Seminars are educational. Speaking for the faculty in the chemistry department, we strongly believe that all of us—students and faculty—benefit from taking the time each week to listen to the story of science being told by someone from beyond our local environs. It’s simply impossible for a group of about a dozen faculty members in a department to cover all of the various perspectives of chemistry. By bringing in speakers from other academic departments, various companies and chemistry-related governmental agencies, we try to gain insight into what chemistry is like "in the real world." We want to learn about areas with which we aren’t very familiar. By setting aside this time and encouraging you as a student to join us, we are saying to you, "Learning chemistry is a life-long endeavor. Keep it up!" In addition, just as anyone learning to write should read, those hoping to better their own speaking skills should listen to others speak.  Listening to seminar speakers do their thing (some of whom will be great) gives us useful tips for making effective presentations ourselves. If nothing else, it gives us an appreciation for how hard it is to get up in front of a group of strangers and say anything meaningful.

Additionally, quite frankly, the reason we have the requirement of seminar attendance is that it’s necessary. We all have the same tendency to do only what we need to do to get the job done. In the case of earning a chemistry major, that means taking the courses and getting the grades, right? Seminars are a bit like brushing your teeth. Their benefit may not be immediately obvious, but, done regularly, listening to seminars will really produce results. Seminars are such a different sort of experience—one few high school students ever have—that it takes some time to understand how much can be gained from them. By requiring twelve seminars, we figure that you will either (a) realize how important (and difficult!) speaking and communicating science is, or at the very least (b) learn a little about the world that you never would have learned listening to the bunch of us rattle on in class about how cool chemistry is.

Now for the How: Virtually all of our seminars will occur in rooms that have doors at the front of the room (RNS 310, 390, 150). This is problematic for speakers and listeners alike.  Here are a few tips for handling a late entry to, or early exit from, a room where the doors are at the front.  First, it’s OK to come late or leave early.  We all have busy schedules.  But, what should you do in order to remain as unobtrusive as possible? For a late arrival:  take a peek in the window of one door and see where the action is—usually projection will be happening in the center of the room, but check to be sure before sneaking in.  Also, while peeking in the window, be looking for which door gives easier access to a seat.  Turn off your cell phone while still in the hall.  Dig through your backpack for paper and pen before coming into the room.  Quietly enter the room from the door that interferes least with the presentation and find a seat with as little commotion as possible. The doors close rather noisily when left to their own devices; try to minimize the noise by staying just inside the door and helping it close gently.  Do not stop to get a treat to’re late...just find a seat!  Especially if your entry brings more upheaval than you planned, it would be polite to apologize to the speaker for your late entry, after the seminar is over.  It can be unsettling to a speaker to be processing major upheaval in the audience and trying to maintain their train of thought.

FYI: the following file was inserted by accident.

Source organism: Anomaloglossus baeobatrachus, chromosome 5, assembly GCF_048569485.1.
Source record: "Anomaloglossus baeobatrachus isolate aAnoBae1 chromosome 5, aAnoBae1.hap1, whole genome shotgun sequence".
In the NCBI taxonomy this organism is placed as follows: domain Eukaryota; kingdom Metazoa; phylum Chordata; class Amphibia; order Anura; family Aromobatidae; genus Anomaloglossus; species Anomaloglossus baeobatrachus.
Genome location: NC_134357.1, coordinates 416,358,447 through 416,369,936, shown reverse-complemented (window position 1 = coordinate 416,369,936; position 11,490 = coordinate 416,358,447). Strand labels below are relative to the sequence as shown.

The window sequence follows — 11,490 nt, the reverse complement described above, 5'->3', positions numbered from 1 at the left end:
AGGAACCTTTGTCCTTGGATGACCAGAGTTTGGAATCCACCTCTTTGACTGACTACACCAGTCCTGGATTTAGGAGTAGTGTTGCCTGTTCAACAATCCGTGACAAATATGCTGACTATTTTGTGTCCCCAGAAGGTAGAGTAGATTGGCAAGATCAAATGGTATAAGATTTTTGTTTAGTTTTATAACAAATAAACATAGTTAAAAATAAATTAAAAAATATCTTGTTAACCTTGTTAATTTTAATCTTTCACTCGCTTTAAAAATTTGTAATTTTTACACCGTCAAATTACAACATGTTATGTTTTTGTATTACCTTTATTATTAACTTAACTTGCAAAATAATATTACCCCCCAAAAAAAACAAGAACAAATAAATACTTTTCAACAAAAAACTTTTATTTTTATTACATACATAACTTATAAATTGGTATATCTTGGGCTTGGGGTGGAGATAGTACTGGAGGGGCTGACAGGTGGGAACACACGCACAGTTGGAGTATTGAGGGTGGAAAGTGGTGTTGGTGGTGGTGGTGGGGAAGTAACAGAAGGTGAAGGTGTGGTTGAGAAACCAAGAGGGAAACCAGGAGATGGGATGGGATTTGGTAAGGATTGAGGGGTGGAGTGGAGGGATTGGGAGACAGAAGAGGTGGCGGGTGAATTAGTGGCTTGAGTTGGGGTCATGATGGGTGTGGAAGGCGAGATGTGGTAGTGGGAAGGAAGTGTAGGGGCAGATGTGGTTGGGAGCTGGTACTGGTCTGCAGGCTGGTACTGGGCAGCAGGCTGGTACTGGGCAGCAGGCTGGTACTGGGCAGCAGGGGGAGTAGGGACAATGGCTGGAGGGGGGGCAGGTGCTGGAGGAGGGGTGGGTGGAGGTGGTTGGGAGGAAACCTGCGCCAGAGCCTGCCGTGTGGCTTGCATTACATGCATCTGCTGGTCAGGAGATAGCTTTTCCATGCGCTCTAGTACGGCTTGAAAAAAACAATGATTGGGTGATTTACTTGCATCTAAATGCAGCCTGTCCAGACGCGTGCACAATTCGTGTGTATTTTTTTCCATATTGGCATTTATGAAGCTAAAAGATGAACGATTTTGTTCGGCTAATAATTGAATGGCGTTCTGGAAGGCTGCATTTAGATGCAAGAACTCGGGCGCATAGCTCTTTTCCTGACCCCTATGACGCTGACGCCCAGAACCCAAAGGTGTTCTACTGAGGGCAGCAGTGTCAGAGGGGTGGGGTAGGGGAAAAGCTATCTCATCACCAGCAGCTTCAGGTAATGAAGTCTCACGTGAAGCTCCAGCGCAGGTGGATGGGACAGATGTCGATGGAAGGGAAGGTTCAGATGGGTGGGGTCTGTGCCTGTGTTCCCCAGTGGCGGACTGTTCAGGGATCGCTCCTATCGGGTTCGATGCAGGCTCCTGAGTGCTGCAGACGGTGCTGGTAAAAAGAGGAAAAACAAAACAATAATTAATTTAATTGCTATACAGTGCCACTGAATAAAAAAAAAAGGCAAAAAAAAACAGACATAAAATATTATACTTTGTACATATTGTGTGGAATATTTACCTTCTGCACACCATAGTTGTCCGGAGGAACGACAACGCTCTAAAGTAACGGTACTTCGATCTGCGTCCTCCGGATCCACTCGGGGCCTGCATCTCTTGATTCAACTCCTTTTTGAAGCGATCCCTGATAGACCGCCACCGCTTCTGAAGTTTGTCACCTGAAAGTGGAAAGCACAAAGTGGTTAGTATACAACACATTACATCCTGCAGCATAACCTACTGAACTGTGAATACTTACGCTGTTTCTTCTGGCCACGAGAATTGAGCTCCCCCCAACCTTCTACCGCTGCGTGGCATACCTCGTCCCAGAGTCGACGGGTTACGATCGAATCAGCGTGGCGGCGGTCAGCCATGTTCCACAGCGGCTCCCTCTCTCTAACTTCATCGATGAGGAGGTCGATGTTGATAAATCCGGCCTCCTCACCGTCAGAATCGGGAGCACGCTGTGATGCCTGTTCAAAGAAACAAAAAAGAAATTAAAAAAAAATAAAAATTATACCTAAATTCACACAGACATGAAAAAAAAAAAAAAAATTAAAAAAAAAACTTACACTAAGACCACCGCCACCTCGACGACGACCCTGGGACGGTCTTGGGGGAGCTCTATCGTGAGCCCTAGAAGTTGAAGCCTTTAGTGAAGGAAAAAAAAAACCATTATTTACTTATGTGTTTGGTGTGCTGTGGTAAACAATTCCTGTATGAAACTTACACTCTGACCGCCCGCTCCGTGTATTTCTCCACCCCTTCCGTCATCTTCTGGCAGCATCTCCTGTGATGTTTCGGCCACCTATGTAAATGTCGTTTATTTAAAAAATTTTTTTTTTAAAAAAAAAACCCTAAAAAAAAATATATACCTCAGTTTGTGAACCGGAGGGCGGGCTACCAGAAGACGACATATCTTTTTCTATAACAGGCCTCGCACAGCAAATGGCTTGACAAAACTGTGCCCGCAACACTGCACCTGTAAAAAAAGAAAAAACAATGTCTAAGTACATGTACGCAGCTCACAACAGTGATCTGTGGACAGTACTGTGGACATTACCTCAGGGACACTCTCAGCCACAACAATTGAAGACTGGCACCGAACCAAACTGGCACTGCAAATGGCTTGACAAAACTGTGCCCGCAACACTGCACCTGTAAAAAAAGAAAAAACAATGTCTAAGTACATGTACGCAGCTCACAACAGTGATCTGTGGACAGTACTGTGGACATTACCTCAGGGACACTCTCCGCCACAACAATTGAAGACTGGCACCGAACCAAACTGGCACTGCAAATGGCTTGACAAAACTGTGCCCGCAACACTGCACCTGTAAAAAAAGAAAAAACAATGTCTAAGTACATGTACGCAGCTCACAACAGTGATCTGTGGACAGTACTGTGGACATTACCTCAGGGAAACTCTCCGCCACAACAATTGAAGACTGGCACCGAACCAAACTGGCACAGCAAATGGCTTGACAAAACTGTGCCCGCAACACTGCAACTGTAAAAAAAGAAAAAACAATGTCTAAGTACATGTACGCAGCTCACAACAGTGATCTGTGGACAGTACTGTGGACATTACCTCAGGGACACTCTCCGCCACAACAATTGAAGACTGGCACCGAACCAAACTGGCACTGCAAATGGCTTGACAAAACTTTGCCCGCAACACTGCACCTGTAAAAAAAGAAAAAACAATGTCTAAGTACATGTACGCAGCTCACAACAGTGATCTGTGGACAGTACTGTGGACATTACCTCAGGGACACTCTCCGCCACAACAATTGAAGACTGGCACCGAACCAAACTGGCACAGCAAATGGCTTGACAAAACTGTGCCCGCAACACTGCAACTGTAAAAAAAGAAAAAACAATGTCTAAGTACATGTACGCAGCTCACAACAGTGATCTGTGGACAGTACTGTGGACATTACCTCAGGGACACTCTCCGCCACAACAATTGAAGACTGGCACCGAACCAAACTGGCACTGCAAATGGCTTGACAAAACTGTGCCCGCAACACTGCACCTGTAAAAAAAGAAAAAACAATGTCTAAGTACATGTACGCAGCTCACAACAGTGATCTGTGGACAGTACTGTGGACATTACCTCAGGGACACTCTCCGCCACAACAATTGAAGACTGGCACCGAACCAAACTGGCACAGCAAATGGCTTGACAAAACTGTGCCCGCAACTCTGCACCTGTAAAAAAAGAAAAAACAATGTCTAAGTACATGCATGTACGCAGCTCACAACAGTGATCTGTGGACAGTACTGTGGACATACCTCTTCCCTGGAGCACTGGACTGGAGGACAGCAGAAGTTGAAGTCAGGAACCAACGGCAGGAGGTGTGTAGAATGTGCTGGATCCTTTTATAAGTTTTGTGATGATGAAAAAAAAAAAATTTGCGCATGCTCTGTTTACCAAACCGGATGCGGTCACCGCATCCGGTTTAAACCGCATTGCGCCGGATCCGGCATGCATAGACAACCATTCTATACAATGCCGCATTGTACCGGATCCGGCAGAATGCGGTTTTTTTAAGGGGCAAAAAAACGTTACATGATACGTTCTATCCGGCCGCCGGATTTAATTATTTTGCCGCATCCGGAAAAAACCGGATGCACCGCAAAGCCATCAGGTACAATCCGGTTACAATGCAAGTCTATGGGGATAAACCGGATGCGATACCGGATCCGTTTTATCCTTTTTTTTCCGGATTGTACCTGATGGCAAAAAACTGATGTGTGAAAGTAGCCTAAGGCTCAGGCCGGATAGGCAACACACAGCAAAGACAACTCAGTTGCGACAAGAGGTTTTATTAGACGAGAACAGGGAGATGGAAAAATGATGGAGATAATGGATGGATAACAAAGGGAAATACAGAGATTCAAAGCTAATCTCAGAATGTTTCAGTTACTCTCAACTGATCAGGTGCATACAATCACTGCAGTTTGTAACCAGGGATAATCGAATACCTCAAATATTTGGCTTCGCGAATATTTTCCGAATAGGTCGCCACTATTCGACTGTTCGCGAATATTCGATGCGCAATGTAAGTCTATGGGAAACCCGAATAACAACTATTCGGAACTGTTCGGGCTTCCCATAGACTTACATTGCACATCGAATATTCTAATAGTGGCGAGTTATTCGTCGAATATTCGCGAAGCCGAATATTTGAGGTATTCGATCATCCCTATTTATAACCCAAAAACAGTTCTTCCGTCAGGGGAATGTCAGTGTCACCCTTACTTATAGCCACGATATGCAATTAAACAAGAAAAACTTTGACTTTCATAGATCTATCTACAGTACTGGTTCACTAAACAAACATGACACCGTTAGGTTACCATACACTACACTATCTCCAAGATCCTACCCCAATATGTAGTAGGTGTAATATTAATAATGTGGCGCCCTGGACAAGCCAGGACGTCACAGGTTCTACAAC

What about leaving early?  This is often a bigger problem.  Our seminar speakers are asked to keep their presentations to 45 minutes plus the ever-present question and answer session.  This does not mean that they all manage to wrap things up in a timely fashion.  Common courtesy requires that the audience stay present and attentive until a speaker is finished AND while others are asking questions.  If you know in advance that you will need to leave early it is most polite to introduce yourself to the speaker before the seminar and simply say, "Hi, I'm Bonnie Hills.  I just thought I'd let you know that I may have to leave early in order to catch my ski team bus for practice this afternoon, but I didn't want to miss your talk."   EVERY speaker appreciates this.  Now, follow this up by sitting at a place from which a quick and easy escape can be made and help the door close gently once you are in the hall. There's simply nothing more unsettling for a speaker than to have people sneaking out of a seminar half-way through.  What did I say?  Is my presentation that boring?  Not pleasant thoughts when you are up in front of a crowd of strangers.  Faculty members often forewarn seminar speakers about our schedules, needing to keep tabs on lab students, running to a meeting in another building, etc.  We hope you’ll join us in trying to make every speaker’s visit to our department as pleasant as possible.